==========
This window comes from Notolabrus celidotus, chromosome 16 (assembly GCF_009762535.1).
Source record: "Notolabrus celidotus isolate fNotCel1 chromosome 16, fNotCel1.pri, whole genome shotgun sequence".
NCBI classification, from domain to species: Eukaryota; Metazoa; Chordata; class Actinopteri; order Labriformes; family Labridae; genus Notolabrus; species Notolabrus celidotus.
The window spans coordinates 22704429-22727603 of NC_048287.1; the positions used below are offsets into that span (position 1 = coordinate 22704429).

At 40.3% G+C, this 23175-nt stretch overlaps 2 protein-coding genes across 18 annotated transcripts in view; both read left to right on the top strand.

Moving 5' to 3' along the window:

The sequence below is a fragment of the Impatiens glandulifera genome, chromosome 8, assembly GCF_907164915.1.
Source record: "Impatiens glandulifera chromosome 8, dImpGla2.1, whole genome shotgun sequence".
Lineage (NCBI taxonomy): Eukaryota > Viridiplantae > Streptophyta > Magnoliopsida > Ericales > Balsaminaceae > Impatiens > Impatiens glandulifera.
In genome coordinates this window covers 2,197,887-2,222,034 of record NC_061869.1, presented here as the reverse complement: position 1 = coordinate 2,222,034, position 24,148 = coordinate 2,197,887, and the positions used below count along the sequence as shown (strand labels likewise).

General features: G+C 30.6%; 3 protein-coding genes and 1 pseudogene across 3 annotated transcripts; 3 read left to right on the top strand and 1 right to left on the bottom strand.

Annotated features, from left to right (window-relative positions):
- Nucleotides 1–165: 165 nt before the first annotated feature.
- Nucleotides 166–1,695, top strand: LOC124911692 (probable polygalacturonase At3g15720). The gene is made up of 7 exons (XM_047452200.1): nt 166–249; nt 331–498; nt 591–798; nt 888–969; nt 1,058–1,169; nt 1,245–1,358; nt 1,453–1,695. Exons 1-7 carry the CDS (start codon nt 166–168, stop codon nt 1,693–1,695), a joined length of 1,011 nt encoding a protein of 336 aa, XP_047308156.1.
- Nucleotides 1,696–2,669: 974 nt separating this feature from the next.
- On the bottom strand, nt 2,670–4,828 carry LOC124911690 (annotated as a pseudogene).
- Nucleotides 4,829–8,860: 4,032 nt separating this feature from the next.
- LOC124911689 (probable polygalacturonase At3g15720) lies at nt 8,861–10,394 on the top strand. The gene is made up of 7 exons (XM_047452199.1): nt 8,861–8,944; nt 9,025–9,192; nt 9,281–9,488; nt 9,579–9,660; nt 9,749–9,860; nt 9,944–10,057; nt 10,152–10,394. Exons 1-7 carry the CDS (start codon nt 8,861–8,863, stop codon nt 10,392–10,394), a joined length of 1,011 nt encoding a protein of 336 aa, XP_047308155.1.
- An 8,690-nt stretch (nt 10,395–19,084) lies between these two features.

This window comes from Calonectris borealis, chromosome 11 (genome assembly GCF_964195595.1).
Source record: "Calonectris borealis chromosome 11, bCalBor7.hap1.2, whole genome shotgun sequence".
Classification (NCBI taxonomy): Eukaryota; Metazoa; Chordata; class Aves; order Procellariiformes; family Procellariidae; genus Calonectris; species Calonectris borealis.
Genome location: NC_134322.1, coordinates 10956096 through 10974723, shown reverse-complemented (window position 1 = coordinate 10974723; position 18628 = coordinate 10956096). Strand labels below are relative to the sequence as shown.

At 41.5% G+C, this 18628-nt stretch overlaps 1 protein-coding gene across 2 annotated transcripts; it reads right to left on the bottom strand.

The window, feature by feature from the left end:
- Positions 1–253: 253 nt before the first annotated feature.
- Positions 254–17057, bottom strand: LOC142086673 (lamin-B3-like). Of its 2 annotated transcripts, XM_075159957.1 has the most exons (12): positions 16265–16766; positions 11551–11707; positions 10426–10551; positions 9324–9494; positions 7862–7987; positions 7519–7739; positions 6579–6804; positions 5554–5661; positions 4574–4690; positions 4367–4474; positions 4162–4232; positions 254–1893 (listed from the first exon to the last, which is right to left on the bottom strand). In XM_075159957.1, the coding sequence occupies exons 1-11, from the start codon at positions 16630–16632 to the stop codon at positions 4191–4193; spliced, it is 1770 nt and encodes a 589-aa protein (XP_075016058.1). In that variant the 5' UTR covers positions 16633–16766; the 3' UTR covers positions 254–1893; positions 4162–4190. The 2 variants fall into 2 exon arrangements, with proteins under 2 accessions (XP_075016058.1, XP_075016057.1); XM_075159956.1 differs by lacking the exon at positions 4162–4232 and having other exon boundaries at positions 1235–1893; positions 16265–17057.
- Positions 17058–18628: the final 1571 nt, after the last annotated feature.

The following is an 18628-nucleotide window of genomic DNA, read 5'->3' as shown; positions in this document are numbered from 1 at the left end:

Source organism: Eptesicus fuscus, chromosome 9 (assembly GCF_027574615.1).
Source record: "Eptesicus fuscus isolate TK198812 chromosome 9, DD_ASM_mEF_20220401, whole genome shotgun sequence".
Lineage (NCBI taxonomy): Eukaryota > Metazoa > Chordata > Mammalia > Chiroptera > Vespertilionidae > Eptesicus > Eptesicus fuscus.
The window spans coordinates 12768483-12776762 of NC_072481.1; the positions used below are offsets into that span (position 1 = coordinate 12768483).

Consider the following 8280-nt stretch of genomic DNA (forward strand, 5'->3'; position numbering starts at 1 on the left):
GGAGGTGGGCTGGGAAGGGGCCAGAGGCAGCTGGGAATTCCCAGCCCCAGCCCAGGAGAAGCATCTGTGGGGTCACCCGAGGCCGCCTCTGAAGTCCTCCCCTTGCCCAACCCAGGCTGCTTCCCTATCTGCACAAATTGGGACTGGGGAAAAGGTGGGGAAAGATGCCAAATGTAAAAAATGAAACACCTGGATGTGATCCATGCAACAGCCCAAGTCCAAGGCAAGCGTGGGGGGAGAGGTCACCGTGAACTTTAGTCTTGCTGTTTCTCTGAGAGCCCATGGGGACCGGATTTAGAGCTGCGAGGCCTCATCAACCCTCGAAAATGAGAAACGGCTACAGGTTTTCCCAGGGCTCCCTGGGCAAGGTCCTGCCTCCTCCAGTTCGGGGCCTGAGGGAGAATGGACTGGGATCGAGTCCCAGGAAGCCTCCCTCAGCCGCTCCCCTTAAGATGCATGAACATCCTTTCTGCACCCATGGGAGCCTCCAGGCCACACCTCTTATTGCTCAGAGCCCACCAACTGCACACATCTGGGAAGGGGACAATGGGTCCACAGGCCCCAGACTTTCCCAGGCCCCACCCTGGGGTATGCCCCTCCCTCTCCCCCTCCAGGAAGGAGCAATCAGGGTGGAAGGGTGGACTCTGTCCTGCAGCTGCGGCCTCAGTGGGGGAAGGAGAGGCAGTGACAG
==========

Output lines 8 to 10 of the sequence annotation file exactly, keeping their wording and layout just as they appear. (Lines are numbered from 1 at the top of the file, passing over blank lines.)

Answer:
Source record: "Impatiens glandulifera chromosome 8, dImpGla2.1, whole genome shotgun sequence".
Lineage (NCBI taxonomy): Eukaryota > Viridiplantae > Streptophyta > Magnoliopsida > Ericales > Balsaminaceae > Impatiens > Impatiens glandulifera.
In genome coordinates this window covers 2,197,887-2,222,034 of record NC_061869.1, presented here as the reverse complement: position 1 = coordinate 2,222,034, position 24,148 = coordinate 2,197,887, and the positions used below count along the sequence as shown (strand labels likewise).